In addition, BOLI activity has been driven by strong credit quality and leverage ($1 invested in BOLI typically returns $3 to $4 of tax-free death benefits). BOLI is used to offset and recover employee benefit costs, such as health care and 401(k) or other employee benefit expenses in compliance with regulatory guidelines.
Many banks purchase BOLI to informally fund specific deferred compensation plans and/or to provide supplemental life insurance, which can be tailored to the individual participant. Non Qualified plans can be highly customized and are generally designed not as retirement plans but as plans to provide them with cash during their working years. For example, a plan could assume a bank’s top loan officers receive a contribution of 5 to 15 percent of their salary annually. The deferred compensation earns interest, and the balance pays while employed and perhaps within five to ten years following retirement. This popular strategy uses BOLI financing to attract, reward, and retain younger, high-performing mid-level officers.
For a properly structured plan, the bank purchases individual life insurance policies on a group of eligible employees; per IRC §101(j), each insured must provide written consent to be insured and be a highly compensated employee. This is commonly measured as the top 35 percent of bank employees by compensation. For example, if a bank had 60 employees, it could acquire life insurance policies on up to 21 of the highest-paid employees.
When purchasing BOLI policies on ten or more eligible participants, the insurance companies often allow “guaranteed issue” underwriting, meaning the employees are not required to undergo a medical exam or have their medical and prescription records reviewed.
Regulatory guidance suggests a guideline aggregate BOLI capacity of no more than 25 percent of capital. Historically, most banks have excess capacity to purchase BOLI as they have remained below 25 percent of the total capital guideline, establishing internal guidelines at or below the regulatory level. Banks should continue to evaluate their BOLI capacity as a percentage of capital as their capital levels change over time.
For example, a bank that has achieved positive capital growth over the past three years and currently has an additional BOLI capacity of $17 million, corresponding to 19 percent of BOLI to total capital concentration but has assumed in previous years a target BOLI concentration of 21 percent. If the bank attains the 21 percent target, this would assume an additional $8 million of new BOLI, which at a 3.72 percent tax-equivalent yield would improve the bottom line by $235,000. Again, the small increase in percentage from 19 to 21 percent results in $8 million of investment opportunity.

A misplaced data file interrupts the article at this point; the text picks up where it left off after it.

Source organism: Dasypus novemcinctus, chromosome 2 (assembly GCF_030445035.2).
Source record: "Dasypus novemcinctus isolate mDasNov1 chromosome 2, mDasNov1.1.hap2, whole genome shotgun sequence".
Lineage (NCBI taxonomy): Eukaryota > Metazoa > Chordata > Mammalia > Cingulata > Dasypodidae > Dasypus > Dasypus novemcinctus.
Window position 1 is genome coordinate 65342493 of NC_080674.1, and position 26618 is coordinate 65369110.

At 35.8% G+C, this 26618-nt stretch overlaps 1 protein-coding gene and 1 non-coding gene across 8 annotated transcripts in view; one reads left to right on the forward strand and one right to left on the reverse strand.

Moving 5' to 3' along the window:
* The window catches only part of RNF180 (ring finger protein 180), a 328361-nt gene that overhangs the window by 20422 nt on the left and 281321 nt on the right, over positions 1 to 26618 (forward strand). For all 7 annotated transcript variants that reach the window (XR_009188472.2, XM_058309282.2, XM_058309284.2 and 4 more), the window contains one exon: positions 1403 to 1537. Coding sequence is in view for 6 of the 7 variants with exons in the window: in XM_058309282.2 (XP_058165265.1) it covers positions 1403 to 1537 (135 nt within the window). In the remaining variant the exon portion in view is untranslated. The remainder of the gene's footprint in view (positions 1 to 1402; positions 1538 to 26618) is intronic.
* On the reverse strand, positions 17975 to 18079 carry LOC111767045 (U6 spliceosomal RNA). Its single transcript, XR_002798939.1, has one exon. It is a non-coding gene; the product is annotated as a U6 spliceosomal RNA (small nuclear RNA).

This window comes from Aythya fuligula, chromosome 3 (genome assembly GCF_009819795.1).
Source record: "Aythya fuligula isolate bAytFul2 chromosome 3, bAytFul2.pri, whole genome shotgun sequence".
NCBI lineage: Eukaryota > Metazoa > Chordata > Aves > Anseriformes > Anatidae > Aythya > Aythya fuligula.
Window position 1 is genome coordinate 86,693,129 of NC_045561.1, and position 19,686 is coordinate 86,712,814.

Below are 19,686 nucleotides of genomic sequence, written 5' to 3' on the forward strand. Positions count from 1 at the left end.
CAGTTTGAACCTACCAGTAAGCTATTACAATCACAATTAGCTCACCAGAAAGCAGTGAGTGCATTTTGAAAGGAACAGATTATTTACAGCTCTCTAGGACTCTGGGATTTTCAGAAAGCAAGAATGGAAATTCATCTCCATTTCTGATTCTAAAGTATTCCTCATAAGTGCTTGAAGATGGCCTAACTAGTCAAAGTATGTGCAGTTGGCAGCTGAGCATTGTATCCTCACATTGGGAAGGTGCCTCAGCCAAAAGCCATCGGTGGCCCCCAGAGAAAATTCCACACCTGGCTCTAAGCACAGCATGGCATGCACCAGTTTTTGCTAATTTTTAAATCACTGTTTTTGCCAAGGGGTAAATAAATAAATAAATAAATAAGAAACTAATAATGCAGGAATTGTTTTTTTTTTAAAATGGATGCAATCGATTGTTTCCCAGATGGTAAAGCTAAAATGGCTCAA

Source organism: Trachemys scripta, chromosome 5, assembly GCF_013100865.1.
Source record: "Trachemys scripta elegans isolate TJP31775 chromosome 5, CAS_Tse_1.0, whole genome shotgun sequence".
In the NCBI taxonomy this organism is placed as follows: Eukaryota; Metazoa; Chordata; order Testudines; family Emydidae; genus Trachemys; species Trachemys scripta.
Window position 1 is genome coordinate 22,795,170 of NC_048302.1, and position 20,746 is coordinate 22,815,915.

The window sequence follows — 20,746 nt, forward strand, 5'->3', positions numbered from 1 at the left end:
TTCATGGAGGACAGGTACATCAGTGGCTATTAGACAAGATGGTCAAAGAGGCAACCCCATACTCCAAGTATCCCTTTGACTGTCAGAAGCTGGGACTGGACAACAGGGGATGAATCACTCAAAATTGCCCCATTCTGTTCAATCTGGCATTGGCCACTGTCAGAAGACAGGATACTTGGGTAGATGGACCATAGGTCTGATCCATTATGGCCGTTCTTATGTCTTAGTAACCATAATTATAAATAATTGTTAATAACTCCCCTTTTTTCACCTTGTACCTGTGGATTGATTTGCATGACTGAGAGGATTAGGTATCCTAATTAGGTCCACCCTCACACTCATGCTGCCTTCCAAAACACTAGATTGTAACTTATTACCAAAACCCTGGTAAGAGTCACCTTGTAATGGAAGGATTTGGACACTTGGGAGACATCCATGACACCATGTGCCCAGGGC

According to FDIC data as of Sept. 30, 2020, the cash surrender value of BOLI policies held by U.S. banks grew to $182.2 billion, up from $176.5 billion reported one year earlier. Sixty-six percent of all U.S. banks have recorded BOLI on the Call Report, 72 percent of all U.S. banks with assets over $100 million, and 77 percent over $250 million have BOLI on their Call Reports.
Effectively, given the tax and security advantages of Life insurers as a group versus Banks as a group, it seems that consumers (particularly those in the high tax brackets) can Optimize outcomes by utilizing more Insurance backed options in their financial strategies.
Vijay Khetarpal, CLU, ChFC, CFP, AIF | Phone: (703)287-7140 | firstname.lastname@example.org
Securities and investment advisory services are offered through Royal Alliance Associates, Inc., member FINRA/SIPC. Royal Alliance Associates, Inc. is separately owned. Other entities and/or marketing names, products, or services referenced here are independent of Royal Alliance Associates, Inc. 8607 Westwood Center Drive, 3rd Floor, Tysons Corner, VA 22182 • (703) 893-2550.
This information does not substitute for specific individualized tax, legal, or investment planning advice.
Guarantees are subject to the claims-paying ability of the insurance company. Like most insurance and annuity contracts, policies and contracts contain exclusions, limitations, reductions of benefits, surrender charges, and terms for keeping them in force.